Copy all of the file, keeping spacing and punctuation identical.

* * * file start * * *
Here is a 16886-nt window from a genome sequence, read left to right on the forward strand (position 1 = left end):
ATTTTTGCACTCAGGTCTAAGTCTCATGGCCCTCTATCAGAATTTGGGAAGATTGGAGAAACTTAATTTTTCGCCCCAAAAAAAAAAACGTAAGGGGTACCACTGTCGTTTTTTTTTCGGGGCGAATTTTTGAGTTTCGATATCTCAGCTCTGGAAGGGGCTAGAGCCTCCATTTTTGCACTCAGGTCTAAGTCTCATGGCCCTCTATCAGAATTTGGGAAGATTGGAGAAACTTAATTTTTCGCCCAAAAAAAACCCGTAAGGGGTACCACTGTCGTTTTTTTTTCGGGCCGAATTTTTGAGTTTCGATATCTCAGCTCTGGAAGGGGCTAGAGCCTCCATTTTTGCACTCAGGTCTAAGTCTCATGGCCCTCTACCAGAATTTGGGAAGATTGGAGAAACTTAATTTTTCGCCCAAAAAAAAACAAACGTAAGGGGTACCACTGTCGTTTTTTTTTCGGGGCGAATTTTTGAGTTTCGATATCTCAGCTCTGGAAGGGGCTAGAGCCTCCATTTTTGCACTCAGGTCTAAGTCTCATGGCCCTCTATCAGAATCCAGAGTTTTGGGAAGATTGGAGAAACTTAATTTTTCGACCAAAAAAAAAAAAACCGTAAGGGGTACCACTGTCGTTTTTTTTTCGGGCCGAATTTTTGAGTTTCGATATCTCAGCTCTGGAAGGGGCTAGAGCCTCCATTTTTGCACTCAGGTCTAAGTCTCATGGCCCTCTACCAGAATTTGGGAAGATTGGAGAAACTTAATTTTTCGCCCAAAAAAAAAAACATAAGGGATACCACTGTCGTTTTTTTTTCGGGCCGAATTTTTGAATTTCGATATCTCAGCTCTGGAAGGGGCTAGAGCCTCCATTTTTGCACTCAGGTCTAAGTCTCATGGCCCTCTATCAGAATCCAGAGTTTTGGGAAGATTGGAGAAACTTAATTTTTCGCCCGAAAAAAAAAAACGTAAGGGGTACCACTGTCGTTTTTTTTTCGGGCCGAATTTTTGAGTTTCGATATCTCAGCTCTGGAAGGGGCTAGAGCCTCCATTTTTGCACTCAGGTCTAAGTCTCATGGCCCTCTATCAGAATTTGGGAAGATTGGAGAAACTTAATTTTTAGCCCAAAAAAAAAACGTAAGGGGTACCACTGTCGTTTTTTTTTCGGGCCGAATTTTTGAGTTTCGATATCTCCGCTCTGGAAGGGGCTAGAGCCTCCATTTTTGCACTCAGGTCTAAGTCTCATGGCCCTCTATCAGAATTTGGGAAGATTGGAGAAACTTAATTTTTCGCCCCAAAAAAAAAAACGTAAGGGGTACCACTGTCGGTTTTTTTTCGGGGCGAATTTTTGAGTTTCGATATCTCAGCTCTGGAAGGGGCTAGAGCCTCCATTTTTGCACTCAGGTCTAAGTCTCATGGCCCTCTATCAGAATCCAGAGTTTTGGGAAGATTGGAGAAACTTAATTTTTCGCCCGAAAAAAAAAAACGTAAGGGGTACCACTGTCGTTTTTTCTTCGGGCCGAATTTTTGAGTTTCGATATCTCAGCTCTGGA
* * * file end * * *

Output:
Here is a 16886-nt window from a genome sequence, read left to right on the forward strand (position 1 = left end):
ATTTTTGCACTCAGGTCTAAGTCTCATGGCCCTCTATCAGAATTTGGGAAGATTGGAGAAACTTAATTTTTCGCCCCAAAAAAAAAAACGTAAGGGGTACCACTGTCGTTTTTTTTTCGGGGCGAATTTTTGAGTTTCGATATCTCAGCTCTGGAAGGGGCTAGAGCCTCCATTTTTGCACTCAGGTCTAAGTCTCATGGCCCTCTATCAGAATTTGGGAAGATTGGAGAAACTTAATTTTTCGCCCAAAAAAAACCCGTAAGGGGTACCACTGTCGTTTTTTTTTCGGGCCGAATTTTTGAGTTTCGATATCTCAGCTCTGGAAGGGGCTAGAGCCTCCATTTTTGCACTCAGGTCTAAGTCTCATGGCCCTCTACCAGAATTTGGGAAGATTGGAGAAACTTAATTTTTCGCCCAAAAAAAAACAAACGTAAGGGGTACCACTGTCGTTTTTTTTTCGGGGCGAATTTTTGAGTTTCGATATCTCAGCTCTGGAAGGGGCTAGAGCCTCCATTTTTGCACTCAGGTCTAAGTCTCATGGCCCTCTATCAGAATCCAGAGTTTTGGGAAGATTGGAGAAACTTAATTTTTCGACCAAAAAAAAAAAAACCGTAAGGGGTACCACTGTCGTTTTTTTTTCGGGCCGAATTTTTGAGTTTCGATATCTCAGCTCTGGAAGGGGCTAGAGCCTCCATTTTTGCACTCAGGTCTAAGTCTCATGGCCCTCTACCAGAATTTGGGAAGATTGGAGAAACTTAATTTTTCGCCCAAAAAAAAAAACATAAGGGATACCACTGTCGTTTTTTTTTCGGGCCGAATTTTTGAATTTCGATATCTCAGCTCTGGAAGGGGCTAGAGCCTCCATTTTTGCACTCAGGTCTAAGTCTCATGGCCCTCTATCAGAATCCAGAGTTTTGGGAAGATTGGAGAAACTTAATTTTTCGCCCGAAAAAAAAAAACGTAAGGGGTACCACTGTCGTTTTTTTTTCGGGCCGAATTTTTGAGTTTCGATATCTCAGCTCTGGAAGGGGCTAGAGCCTCCATTTTTGCACTCAGGTCTAAGTCTCATGGCCCTCTATCAGAATTTGGGAAGATTGGAGAAACTTAATTTTTAGCCCAAAAAAAAAACGTAAGGGGTACCACTGTCGTTTTTTTTTCGGGCCGAATTTTTGAGTTTCGATATCTCCGCTCTGGAAGGGGCTAGAGCCTCCATTTTTGCACTCAGGTCTAAGTCTCATGGCCCTCTATCAGAATTTGGGAAGATTGGAGAAACTTAATTTTTCGCCCCAAAAAAAAAAACGTAAGGGGTACCACTGTCGGTTTTTTTTCGGGGCGAATTTTTGAGTTTCGATATCTCAGCTCTGGAAGGGGCTAGAGCCTCCATTTTTGCACTCAGGTCTAAGTCTCATGGCCCTCTATCAGAATCCAGAGTTTTGGGAAGATTGGAGAAACTTAATTTTTCGCCCGAAAAAAAAAAACGTAAGGGGTACCACTGTCGTTTTTTCTTCGGGCCGAATTTTTGAGTTTCGATATCTCAGCTCTGGA